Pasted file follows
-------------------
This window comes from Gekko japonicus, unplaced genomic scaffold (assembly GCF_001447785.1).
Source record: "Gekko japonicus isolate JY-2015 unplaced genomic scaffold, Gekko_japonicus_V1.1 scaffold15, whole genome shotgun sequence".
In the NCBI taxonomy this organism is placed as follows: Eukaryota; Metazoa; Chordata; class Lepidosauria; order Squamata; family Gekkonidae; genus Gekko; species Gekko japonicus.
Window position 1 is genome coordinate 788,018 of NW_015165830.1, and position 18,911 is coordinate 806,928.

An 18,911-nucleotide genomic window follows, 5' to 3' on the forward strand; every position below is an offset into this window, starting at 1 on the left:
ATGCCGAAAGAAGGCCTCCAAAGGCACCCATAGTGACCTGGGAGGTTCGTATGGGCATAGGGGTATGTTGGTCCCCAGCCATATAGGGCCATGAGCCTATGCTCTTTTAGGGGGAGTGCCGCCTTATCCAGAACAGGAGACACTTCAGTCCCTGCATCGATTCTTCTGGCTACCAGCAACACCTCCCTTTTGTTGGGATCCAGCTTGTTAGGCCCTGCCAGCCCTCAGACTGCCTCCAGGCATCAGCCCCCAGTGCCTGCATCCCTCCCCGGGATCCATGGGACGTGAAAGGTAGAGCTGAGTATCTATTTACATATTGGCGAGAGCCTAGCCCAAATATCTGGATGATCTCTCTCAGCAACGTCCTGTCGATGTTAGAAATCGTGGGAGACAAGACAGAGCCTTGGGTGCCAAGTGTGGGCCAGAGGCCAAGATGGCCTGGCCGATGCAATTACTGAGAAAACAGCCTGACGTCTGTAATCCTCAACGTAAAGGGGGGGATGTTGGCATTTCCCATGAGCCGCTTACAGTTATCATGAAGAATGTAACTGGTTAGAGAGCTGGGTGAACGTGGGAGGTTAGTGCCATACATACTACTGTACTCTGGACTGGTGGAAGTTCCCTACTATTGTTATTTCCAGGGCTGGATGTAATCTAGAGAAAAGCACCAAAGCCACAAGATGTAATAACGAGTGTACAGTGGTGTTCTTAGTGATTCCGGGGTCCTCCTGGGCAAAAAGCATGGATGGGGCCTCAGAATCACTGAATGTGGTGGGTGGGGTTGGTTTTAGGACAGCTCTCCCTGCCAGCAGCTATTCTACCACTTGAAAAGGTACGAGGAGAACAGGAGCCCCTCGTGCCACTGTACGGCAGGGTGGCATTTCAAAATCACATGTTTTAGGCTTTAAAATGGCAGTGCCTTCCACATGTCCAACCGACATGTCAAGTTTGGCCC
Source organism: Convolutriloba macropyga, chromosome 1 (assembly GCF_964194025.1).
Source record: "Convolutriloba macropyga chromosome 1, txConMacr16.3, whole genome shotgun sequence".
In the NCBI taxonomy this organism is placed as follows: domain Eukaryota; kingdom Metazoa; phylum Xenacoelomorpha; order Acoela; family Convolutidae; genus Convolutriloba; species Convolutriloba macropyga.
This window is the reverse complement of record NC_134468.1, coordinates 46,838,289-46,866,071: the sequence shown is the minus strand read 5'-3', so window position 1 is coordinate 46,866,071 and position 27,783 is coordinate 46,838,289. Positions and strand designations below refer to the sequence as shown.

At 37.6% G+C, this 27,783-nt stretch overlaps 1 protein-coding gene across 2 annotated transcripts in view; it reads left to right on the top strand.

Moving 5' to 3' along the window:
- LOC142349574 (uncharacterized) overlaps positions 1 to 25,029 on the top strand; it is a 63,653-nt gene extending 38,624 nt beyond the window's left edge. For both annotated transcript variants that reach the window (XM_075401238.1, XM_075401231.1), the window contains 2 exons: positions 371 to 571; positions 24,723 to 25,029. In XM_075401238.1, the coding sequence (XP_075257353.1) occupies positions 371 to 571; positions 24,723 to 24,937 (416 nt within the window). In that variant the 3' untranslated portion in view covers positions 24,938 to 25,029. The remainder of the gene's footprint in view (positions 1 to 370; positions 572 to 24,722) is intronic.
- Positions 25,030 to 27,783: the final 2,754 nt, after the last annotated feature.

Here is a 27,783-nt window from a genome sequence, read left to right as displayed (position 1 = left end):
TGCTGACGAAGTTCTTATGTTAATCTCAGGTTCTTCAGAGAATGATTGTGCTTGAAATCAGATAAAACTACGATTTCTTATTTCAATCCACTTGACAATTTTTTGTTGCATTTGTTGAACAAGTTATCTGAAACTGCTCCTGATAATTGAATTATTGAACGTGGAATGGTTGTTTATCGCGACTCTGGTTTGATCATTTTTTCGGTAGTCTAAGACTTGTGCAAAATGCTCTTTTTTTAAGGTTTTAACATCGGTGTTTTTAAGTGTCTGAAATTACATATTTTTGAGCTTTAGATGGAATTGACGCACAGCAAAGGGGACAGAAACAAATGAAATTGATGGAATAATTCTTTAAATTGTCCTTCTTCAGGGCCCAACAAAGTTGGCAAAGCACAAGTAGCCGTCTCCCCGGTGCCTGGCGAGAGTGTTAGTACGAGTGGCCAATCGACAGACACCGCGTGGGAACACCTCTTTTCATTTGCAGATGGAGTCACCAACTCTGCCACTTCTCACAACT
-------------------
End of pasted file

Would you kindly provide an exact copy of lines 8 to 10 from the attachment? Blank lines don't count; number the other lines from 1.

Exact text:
Source record: "Convolutriloba macropyga chromosome 1, txConMacr16.3, whole genome shotgun sequence".
In the NCBI taxonomy this organism is placed as follows: domain Eukaryota; kingdom Metazoa; phylum Xenacoelomorpha; order Acoela; family Convolutidae; genus Convolutriloba; species Convolutriloba macropyga.
This window is the reverse complement of record NC_134468.1, coordinates 46,838,289-46,866,071: the sequence shown is the minus strand read 5'-3', so window position 1 is coordinate 46,866,071 and position 27,783 is coordinate 46,838,289. Positions and strand designations below refer to the sequence as shown.